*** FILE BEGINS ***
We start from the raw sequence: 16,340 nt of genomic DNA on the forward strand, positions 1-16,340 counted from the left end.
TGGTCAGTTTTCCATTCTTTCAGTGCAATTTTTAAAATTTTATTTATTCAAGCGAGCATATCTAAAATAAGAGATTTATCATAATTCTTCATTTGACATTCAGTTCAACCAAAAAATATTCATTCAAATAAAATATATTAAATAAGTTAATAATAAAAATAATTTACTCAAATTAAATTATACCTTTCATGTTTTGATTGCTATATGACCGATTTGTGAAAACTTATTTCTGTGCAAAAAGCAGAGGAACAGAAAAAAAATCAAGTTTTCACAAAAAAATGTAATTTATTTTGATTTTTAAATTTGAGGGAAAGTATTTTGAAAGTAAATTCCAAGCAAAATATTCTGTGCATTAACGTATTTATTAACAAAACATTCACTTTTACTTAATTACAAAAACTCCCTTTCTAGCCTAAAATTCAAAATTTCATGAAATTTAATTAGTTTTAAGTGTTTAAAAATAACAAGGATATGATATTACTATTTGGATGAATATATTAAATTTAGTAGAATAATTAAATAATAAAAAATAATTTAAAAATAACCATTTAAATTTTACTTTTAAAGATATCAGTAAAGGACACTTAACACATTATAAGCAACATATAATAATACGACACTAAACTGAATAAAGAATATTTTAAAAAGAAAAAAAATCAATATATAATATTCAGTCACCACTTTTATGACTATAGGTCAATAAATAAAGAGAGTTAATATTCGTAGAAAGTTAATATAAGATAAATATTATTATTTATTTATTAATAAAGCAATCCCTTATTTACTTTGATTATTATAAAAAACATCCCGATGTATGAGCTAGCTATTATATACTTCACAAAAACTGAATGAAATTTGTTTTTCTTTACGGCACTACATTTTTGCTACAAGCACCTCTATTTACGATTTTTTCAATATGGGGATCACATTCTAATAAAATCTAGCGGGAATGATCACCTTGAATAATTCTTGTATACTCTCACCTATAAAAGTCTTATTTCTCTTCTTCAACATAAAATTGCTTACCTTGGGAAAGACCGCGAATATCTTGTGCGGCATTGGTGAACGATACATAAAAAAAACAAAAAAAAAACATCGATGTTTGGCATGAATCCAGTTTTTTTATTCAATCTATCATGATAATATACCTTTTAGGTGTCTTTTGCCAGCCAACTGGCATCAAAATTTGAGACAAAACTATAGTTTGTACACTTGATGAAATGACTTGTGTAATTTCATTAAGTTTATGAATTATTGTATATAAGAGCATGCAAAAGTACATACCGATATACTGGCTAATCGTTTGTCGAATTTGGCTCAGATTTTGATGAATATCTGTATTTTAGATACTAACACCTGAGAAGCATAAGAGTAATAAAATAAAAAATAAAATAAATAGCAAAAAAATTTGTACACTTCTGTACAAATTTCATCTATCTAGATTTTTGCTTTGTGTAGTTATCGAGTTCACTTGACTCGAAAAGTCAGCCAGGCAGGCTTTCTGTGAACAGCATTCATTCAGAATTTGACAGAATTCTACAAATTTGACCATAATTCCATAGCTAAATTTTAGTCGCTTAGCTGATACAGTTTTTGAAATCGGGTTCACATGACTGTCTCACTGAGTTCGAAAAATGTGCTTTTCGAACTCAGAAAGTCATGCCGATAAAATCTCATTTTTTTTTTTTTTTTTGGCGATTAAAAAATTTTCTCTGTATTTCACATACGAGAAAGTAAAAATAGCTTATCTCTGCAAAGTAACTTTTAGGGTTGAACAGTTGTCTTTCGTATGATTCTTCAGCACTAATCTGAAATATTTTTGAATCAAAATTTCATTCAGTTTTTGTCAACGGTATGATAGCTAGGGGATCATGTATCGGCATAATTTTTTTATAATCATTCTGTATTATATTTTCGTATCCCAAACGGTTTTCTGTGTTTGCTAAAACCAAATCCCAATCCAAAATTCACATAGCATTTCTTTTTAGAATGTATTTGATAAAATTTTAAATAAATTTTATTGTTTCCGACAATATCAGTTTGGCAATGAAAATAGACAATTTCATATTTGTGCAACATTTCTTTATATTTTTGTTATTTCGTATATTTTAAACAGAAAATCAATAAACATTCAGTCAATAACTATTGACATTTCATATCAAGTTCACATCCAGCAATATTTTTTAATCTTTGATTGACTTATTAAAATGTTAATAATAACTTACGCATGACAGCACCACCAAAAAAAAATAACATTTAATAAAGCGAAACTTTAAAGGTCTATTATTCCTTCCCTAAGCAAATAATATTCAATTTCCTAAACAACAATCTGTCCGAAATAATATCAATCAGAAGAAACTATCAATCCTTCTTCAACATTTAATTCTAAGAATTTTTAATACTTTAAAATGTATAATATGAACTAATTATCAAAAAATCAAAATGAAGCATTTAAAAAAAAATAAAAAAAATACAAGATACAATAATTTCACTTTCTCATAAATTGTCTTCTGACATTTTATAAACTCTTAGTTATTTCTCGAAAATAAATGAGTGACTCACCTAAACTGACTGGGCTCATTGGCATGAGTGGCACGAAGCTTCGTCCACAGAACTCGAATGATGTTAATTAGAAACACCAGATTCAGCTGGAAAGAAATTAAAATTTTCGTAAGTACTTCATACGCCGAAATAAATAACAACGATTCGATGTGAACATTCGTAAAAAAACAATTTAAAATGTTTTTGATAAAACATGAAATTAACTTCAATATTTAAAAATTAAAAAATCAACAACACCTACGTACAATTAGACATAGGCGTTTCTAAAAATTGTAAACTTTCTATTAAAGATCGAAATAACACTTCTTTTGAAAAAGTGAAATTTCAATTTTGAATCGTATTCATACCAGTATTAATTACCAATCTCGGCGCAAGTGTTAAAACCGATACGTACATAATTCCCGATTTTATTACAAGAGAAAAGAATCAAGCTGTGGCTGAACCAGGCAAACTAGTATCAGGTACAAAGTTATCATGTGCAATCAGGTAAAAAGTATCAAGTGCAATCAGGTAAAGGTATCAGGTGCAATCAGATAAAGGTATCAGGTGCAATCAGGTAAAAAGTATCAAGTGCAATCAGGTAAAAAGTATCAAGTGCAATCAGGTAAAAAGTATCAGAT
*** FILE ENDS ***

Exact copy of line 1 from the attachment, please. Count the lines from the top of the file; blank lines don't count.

We start from the raw sequence: 16,340 nt of genomic DNA on the forward strand, positions 1-16,340 counted from the left end.